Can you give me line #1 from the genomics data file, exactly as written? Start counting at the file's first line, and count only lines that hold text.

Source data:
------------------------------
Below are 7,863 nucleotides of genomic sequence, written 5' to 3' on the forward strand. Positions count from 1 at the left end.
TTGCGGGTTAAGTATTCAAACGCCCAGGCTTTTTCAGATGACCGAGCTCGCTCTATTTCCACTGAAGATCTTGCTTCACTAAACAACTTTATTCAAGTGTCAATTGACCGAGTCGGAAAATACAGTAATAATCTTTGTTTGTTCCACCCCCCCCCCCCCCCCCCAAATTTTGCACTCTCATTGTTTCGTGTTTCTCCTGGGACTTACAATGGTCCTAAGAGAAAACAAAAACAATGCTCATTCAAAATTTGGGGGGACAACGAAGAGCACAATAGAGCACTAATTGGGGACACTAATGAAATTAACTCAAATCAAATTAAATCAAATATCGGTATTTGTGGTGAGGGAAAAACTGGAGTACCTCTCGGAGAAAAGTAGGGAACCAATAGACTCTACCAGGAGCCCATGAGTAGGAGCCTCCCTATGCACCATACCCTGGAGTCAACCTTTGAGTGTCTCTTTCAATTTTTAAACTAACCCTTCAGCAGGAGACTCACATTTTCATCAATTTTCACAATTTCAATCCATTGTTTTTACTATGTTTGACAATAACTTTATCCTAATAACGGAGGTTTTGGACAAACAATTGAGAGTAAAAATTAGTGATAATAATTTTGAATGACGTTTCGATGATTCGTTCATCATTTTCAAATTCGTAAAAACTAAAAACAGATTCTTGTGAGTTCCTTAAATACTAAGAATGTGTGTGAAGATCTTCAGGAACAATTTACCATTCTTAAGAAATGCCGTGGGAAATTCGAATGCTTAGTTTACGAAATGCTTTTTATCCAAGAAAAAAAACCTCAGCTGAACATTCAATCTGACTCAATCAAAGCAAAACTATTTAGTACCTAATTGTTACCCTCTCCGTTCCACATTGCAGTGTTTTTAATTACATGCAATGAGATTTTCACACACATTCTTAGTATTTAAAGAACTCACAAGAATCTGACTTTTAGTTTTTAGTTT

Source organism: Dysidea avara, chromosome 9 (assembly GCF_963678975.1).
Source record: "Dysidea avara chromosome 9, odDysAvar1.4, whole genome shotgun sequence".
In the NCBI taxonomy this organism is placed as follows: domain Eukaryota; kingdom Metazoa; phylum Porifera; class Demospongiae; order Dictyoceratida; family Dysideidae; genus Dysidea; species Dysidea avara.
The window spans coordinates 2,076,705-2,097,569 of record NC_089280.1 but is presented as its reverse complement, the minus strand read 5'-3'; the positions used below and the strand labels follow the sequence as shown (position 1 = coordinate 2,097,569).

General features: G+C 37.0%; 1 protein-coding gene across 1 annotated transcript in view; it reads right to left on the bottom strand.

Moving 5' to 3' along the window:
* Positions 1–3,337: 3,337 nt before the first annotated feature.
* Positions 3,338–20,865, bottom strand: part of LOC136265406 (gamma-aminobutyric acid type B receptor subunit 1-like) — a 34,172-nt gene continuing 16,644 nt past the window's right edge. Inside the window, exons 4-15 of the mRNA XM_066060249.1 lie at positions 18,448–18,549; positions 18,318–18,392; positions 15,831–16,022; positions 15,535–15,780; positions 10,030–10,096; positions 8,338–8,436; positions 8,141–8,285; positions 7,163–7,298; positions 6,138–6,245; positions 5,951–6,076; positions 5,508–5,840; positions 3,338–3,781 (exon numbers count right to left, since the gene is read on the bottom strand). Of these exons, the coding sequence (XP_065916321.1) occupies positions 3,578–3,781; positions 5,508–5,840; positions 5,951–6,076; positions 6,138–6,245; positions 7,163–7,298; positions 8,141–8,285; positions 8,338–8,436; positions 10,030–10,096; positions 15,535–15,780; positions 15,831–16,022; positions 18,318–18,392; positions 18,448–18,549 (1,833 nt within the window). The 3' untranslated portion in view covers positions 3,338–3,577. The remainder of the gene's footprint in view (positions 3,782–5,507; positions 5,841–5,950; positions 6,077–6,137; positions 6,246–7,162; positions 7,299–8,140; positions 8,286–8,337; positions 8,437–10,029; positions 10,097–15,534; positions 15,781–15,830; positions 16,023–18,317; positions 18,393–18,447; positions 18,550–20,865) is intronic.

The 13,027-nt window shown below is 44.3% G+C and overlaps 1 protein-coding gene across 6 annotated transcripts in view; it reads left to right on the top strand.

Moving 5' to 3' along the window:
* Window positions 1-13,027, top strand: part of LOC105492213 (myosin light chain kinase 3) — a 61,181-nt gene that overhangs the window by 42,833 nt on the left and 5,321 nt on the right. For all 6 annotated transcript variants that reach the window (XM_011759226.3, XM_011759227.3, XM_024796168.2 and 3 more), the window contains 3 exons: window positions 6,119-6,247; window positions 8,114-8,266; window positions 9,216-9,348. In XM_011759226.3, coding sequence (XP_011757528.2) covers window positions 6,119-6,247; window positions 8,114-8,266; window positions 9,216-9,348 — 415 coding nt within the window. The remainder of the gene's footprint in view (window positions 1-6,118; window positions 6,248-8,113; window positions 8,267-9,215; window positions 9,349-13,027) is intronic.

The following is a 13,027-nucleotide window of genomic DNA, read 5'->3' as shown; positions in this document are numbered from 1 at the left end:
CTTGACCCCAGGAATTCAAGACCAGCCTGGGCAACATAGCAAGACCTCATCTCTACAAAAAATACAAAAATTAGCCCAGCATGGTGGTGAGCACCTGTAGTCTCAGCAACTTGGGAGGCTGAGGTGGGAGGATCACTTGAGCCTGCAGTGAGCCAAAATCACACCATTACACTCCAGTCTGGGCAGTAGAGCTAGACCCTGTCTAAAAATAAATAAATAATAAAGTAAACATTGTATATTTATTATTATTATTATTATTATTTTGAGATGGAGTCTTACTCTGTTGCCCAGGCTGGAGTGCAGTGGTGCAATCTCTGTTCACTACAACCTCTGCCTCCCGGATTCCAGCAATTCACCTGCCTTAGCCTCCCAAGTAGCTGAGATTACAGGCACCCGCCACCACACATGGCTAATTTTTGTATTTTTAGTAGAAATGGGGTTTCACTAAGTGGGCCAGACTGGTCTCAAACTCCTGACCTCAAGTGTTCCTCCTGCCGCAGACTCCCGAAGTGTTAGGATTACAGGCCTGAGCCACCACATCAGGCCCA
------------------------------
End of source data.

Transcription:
Below are 7,863 nucleotides of genomic sequence, written 5' to 3' on the forward strand. Positions count from 1 at the left end.